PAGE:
Cape Town – Dr Kirstin Riley can’t be counted among the many South Africans complaining endlessly about the challenges they have to confront amid a pandemic, regardless of the trying circumstances she has found herself in.
She has had to deal with being diagnosed with cancer, undergoing surgery and chemotherapy, and raising a 1-year-old during a highly disruptive Covid-19 pandemic.
Despite soldiering on with a decreased immune system, the 29-year-old medical officer in the Burns Unit at the Red Cross War Memorial Children’s Hospital in Cape Town doesn’t consider herself a hero.
What has saddened her, however, is that due to physical distancing and other constraints during the Covid-19 lockdown, the hospital hasn’t quite been the ’’place of laughter and hugs’’ it usually is.
In January, Riley was diagnosed with stage 3 colon cancer. There was no respite; soon after, she didn’t shy away from the front line of the Covid-19 battle.
She is one of the many hard-working women in the public health system who continue to inspire others despite facing difficulties in their personal lives.
Commenting on the current work environment amid a pandemic, she said: “We’ve gone from a place of laughter and hugs to avoiding each other through social distancing.
’’We can’t see each other’s faces any more and it seems as if everyone is cold and unapproachable.
“Even though we somehow still made our ward a happy and joyful place (for the kids and the staff), we can see the changes in our kids. It’s not the same.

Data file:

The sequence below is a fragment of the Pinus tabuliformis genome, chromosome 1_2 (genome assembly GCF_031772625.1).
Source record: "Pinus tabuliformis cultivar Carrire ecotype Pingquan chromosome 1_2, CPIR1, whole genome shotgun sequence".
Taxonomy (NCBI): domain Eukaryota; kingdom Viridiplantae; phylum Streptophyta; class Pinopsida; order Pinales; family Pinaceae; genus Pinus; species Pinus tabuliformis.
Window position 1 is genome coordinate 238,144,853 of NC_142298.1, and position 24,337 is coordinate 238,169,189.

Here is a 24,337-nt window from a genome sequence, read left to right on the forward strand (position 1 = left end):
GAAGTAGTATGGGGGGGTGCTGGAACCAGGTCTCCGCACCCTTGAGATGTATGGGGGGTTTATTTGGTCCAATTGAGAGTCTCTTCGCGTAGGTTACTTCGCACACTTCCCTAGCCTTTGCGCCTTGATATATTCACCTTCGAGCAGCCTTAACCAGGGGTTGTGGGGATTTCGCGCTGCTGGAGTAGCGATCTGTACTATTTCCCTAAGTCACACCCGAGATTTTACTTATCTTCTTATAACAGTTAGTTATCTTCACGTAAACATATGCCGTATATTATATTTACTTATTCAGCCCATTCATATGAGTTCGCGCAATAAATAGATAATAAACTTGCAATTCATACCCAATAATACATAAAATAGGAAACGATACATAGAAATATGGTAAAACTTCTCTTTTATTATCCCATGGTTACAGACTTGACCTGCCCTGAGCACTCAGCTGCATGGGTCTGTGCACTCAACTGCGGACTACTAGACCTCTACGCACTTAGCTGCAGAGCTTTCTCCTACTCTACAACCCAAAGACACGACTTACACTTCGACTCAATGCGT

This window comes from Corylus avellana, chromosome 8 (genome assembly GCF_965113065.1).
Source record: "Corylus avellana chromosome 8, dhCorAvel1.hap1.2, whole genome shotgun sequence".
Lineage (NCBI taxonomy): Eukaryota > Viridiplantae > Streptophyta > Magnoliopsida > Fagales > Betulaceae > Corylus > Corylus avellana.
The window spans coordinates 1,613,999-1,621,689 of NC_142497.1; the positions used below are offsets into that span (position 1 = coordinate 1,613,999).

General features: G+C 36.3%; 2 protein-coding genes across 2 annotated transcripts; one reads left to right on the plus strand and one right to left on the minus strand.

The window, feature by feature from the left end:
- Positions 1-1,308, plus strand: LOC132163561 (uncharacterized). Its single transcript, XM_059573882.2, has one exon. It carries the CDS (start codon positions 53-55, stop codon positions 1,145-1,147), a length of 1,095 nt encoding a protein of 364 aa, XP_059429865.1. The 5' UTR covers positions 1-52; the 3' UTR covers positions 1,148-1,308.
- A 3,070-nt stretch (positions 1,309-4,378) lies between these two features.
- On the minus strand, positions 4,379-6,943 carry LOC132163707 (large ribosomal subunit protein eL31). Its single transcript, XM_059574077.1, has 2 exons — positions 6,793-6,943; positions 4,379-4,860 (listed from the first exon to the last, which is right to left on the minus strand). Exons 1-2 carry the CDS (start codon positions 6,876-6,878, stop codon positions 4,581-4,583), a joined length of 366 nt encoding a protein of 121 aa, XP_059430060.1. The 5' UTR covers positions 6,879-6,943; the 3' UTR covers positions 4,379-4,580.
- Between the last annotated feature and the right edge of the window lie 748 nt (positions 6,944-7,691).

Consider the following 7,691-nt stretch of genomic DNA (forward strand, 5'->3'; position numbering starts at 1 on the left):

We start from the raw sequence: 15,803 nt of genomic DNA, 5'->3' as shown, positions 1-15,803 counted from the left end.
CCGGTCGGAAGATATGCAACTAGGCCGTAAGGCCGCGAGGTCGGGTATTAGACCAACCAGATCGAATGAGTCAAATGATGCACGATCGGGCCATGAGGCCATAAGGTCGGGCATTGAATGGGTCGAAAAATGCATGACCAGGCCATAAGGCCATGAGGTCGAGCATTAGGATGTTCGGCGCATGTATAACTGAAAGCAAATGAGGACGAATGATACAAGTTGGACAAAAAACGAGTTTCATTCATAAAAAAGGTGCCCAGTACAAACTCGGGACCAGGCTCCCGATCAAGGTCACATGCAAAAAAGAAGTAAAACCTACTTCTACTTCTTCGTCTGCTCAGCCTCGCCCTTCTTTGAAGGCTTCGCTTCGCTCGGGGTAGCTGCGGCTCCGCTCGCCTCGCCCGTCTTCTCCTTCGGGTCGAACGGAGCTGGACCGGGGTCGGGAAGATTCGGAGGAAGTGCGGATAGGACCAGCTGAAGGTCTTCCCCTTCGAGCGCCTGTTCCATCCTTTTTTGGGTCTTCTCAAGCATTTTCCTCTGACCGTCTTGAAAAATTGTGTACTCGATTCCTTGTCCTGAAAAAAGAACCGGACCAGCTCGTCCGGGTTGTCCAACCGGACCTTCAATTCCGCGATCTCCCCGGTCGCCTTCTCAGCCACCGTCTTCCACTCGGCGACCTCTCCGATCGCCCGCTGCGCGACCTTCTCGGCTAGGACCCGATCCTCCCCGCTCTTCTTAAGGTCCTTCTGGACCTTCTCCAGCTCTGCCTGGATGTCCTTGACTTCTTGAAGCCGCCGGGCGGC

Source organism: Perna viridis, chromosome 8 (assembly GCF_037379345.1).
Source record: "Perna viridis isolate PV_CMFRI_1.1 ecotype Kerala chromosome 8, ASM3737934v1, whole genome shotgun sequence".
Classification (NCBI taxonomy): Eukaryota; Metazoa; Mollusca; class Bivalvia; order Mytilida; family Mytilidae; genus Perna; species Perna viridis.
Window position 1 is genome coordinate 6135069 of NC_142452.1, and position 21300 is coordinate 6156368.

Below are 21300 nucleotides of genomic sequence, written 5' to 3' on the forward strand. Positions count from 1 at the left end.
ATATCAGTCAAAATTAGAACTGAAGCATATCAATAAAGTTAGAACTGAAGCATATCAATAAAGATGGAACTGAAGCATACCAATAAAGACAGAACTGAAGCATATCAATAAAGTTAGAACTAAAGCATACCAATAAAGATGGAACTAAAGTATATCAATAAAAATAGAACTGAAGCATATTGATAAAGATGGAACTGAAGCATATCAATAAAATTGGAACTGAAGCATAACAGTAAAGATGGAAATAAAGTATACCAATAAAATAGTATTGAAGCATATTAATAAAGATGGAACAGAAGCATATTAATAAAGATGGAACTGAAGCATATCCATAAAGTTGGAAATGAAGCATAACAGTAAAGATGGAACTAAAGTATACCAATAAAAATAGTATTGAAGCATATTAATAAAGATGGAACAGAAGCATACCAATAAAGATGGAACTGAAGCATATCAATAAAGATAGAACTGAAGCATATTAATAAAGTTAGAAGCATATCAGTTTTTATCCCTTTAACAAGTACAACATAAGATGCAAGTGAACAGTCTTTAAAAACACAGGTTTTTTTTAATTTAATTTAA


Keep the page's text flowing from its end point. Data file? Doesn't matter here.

“I’m looking forward to the day when we can all see laughter and joy on each other’s faces again.”
Nevertheless, she knows all too well Covid-19 is no laughing matter. Like all front-line workers, Riley’s greatest fear is bringing home an illness and infecting her family, especially her daughter.
“I get home now and immediately change and shower. She knows there are no hugs from Mommy until I’ve changed,” she says.
“I have had to go through chemotherapy alone, multiple doctors’ visits and hospital admissions alone. It’s a scary time, even though I ’know’ the system.
’’To have cancer, be on active treatment and know that I have a decreased immune system is a scary thought at the best of times. Throw in a pandemic, and it can all seem a bit too much.
’’Thankfully, I have the most supportive family both at home and at work, who have gone above and beyond to make sure that I am safe during this pandemic,” says Riley.
She even jokes about a positive during the pandemic being “there’s less of the infamous Cape Town traffic”.
“Seriously, it’s wonderful to see how close a relationship you develop with your colleagues when you are in these trying times together.
’’The knowledge that this will end, it might not be soon, but it will end. We are stronger together, none of us are in this alone,” Riley says.
A last piece of advice to the public?
“Masks go over your nose! Be kind to each other and we will get through this, together.”